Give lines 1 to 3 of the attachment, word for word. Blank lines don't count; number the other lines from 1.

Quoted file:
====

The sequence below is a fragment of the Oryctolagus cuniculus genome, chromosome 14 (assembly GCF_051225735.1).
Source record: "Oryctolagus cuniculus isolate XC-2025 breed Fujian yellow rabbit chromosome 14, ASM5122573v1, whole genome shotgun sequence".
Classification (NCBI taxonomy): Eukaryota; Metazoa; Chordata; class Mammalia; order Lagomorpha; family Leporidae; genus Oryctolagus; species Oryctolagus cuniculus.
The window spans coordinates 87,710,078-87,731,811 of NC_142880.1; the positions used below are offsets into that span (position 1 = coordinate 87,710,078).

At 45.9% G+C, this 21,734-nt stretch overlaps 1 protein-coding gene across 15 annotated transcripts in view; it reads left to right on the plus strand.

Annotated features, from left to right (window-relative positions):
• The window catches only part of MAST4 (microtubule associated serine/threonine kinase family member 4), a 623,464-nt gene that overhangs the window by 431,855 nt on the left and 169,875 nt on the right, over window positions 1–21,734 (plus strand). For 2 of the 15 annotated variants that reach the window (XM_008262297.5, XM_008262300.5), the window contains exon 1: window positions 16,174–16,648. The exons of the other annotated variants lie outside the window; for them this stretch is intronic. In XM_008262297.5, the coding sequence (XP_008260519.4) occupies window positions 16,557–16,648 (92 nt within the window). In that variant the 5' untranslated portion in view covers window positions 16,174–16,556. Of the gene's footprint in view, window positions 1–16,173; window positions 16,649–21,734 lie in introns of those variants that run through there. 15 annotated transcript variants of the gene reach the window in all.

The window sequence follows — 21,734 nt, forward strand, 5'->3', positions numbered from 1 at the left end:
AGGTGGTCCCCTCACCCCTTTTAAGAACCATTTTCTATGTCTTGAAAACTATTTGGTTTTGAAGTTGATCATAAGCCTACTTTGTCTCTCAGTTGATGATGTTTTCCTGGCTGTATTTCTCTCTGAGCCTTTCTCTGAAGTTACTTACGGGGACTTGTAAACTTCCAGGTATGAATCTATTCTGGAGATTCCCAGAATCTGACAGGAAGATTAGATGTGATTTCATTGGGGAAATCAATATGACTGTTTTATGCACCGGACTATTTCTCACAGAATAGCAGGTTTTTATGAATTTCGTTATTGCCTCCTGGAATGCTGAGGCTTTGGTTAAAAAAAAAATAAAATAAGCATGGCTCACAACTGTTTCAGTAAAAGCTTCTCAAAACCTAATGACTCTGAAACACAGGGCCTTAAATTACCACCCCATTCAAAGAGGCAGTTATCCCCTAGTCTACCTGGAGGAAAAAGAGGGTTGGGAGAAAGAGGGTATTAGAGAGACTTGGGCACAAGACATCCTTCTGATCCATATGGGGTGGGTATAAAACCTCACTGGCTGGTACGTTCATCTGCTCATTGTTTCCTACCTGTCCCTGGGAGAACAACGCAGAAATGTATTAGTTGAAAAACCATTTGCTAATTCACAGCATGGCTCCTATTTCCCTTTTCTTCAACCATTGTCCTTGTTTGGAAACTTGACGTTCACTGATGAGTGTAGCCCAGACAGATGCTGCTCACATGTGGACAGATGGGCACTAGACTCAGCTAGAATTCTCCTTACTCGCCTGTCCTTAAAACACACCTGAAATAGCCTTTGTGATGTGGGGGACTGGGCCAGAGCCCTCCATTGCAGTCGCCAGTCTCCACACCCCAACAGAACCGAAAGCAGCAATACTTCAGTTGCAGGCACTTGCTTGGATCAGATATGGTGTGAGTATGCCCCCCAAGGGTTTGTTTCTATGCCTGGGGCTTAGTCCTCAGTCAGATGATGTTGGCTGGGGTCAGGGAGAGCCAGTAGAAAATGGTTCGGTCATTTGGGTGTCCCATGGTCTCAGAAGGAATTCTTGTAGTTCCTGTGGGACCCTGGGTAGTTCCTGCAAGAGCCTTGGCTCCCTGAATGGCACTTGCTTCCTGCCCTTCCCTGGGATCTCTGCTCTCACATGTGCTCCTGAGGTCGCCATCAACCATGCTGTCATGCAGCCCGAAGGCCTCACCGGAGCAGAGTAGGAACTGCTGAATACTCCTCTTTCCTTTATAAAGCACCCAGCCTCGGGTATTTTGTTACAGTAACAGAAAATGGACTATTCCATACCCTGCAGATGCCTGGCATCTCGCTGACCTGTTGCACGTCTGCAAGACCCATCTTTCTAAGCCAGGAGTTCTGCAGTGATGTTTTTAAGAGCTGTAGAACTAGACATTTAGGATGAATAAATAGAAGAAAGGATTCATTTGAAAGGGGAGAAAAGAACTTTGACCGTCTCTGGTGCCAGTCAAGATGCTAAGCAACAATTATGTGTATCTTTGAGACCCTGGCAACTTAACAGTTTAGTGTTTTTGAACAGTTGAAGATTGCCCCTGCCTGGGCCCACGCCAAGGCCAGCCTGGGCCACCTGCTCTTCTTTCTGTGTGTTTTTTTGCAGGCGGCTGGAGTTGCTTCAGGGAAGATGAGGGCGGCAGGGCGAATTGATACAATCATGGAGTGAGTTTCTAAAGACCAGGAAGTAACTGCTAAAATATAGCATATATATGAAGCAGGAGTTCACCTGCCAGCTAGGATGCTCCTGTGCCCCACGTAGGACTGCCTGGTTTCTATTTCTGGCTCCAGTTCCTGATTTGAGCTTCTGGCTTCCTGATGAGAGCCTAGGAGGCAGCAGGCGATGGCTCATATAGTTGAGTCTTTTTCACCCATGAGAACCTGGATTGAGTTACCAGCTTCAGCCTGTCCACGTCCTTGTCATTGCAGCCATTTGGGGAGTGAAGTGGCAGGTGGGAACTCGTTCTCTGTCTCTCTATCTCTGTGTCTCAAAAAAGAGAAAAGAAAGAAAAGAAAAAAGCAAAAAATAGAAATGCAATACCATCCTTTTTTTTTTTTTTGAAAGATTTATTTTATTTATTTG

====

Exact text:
The sequence below is a fragment of the Oryctolagus cuniculus genome, chromosome 14 (assembly GCF_051225735.1).
Source record: "Oryctolagus cuniculus isolate XC-2025 breed Fujian yellow rabbit chromosome 14, ASM5122573v1, whole genome shotgun sequence".
Classification (NCBI taxonomy): Eukaryota; Metazoa; Chordata; class Mammalia; order Lagomorpha; family Leporidae; genus Oryctolagus; species Oryctolagus cuniculus.